Coders are in high demand in virtually all industries nowadays – a trend that is only set to continue in future years. For that very reason finding employment as a programmer is increasingly competitive. Adding Erlang to your list of programming languages is a fantastic way to stand out from the growing crowd of job-seeking coders. It's a unique language that has its own specialised niche so having it in your arsenal is definitive proof that you're a pro.
This Erlang for beginners online course offers an extensive introduction to the world of Erland. Designed with complete beginners in mind it features 30 lectures and 2.5 hours of content that will teach you all of the Erlang basics (and more besides).
You'll learn about the origins of Erlang what makes it so different to other languages and work your way up to building small compiled programs with this rare language. The emphasis is on hands-on practical experience so be prepared to dive straight in at the deep end.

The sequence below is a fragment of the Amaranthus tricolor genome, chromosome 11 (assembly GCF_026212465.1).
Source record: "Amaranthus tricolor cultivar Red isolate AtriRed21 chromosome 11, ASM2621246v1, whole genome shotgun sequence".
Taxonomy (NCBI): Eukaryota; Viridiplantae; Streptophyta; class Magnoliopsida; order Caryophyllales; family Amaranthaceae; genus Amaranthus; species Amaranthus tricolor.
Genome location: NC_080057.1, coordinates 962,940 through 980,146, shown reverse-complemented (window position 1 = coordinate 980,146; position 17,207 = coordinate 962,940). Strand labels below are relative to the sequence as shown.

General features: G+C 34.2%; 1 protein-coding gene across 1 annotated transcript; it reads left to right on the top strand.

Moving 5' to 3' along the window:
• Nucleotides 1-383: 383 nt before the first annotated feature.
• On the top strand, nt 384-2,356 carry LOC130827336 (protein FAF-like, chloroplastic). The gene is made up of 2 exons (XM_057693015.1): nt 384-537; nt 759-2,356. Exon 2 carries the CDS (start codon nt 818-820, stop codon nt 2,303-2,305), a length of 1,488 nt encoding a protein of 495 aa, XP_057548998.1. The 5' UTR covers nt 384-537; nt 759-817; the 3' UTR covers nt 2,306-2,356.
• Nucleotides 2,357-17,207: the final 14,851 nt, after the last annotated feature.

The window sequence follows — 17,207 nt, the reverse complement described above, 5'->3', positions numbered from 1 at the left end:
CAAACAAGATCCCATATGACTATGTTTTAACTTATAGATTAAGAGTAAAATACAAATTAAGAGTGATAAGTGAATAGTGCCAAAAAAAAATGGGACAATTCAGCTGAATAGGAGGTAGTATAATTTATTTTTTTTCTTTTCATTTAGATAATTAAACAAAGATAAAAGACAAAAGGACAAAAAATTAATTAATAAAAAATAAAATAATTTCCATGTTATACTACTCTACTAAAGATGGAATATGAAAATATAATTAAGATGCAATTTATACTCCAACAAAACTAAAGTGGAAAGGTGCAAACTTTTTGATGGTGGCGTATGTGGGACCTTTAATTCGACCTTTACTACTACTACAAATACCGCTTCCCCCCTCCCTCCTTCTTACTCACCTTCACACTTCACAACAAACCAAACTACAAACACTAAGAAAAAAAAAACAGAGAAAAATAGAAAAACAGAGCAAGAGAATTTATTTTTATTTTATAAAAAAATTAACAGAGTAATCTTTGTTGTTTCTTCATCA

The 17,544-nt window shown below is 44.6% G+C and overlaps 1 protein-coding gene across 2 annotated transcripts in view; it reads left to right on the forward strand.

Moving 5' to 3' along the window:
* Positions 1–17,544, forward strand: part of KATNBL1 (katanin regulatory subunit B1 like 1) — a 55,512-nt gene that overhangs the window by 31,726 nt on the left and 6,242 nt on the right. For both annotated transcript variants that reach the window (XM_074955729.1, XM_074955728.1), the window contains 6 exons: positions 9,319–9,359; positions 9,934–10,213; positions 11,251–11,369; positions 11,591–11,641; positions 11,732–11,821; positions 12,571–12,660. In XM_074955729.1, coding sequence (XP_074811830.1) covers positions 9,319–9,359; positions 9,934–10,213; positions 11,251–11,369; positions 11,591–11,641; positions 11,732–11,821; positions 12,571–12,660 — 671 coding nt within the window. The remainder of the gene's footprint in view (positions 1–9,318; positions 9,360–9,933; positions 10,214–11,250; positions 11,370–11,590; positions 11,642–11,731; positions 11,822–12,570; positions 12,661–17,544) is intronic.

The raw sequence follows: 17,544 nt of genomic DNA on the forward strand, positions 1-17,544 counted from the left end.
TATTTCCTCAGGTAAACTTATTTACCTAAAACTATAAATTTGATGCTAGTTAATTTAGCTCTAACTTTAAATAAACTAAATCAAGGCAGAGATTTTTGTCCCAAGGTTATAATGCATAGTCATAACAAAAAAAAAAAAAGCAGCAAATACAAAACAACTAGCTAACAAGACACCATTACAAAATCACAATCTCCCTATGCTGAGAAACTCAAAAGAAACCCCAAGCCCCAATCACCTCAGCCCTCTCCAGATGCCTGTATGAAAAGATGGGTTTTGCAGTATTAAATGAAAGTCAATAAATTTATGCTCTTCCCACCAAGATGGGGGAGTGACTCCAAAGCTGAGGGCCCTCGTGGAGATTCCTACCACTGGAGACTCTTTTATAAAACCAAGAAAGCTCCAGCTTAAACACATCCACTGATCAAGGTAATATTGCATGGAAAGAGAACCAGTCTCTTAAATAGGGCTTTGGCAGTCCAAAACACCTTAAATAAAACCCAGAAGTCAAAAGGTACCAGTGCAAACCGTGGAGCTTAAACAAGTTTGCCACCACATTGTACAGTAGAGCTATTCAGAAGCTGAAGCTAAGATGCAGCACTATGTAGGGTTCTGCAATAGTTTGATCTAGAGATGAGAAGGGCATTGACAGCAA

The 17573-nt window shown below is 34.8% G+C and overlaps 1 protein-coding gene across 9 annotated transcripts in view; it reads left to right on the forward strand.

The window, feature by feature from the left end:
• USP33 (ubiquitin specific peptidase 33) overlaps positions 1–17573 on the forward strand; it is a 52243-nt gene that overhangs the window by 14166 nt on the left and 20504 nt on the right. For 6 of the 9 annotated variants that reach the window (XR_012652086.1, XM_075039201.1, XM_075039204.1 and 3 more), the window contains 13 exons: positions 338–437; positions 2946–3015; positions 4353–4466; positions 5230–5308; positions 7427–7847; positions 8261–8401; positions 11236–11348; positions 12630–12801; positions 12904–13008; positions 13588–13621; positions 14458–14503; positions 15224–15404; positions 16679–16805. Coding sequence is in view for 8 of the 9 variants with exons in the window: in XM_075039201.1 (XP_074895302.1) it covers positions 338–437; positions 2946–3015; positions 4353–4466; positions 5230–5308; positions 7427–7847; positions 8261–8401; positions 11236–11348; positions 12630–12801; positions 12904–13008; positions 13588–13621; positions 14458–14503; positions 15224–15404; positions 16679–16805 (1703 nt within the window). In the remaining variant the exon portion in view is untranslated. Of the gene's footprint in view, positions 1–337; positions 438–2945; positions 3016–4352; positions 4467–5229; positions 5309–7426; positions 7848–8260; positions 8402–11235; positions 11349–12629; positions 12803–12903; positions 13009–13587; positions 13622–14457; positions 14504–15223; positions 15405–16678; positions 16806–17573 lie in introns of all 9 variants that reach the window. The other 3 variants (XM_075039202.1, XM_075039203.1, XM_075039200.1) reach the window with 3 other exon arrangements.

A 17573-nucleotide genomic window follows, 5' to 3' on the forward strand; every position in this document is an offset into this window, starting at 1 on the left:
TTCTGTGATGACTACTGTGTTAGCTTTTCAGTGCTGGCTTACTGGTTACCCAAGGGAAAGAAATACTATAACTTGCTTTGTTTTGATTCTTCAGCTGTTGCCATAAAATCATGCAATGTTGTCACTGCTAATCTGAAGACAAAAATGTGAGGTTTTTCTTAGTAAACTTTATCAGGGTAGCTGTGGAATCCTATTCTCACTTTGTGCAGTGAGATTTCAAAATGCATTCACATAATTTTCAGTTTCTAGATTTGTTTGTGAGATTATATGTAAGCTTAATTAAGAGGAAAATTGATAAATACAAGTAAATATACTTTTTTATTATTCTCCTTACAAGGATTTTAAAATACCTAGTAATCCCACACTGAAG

Beginning with installation features and syntax you'll quickly get to grips with creating functions with Erlang conditional flow and looping and working with process IDs. Then it's into the core of Erlang; lists recursions comprehensions pattern matching types and type conversions exception handling records and more. If it sounds complicated don't worry; our expert tutor will guide you every step of the way.
By the end of the course you'll know how to build basic programs with Erlang and will have a solid foundation of knowledge to build on. If you're an aspiring programmer of any kind or even an experienced one looking for a new challenge then this course is for you.
Erlang is a functional programming language originally developed by Ericsson to build software for its telecommunications products. It's completely different to most other programming languages out there and is in fact more like an operating system than anything else. It can be used for a variety of tasks including monitoring systems and distributing databases among others.
This course assumes no knowledge of Erlang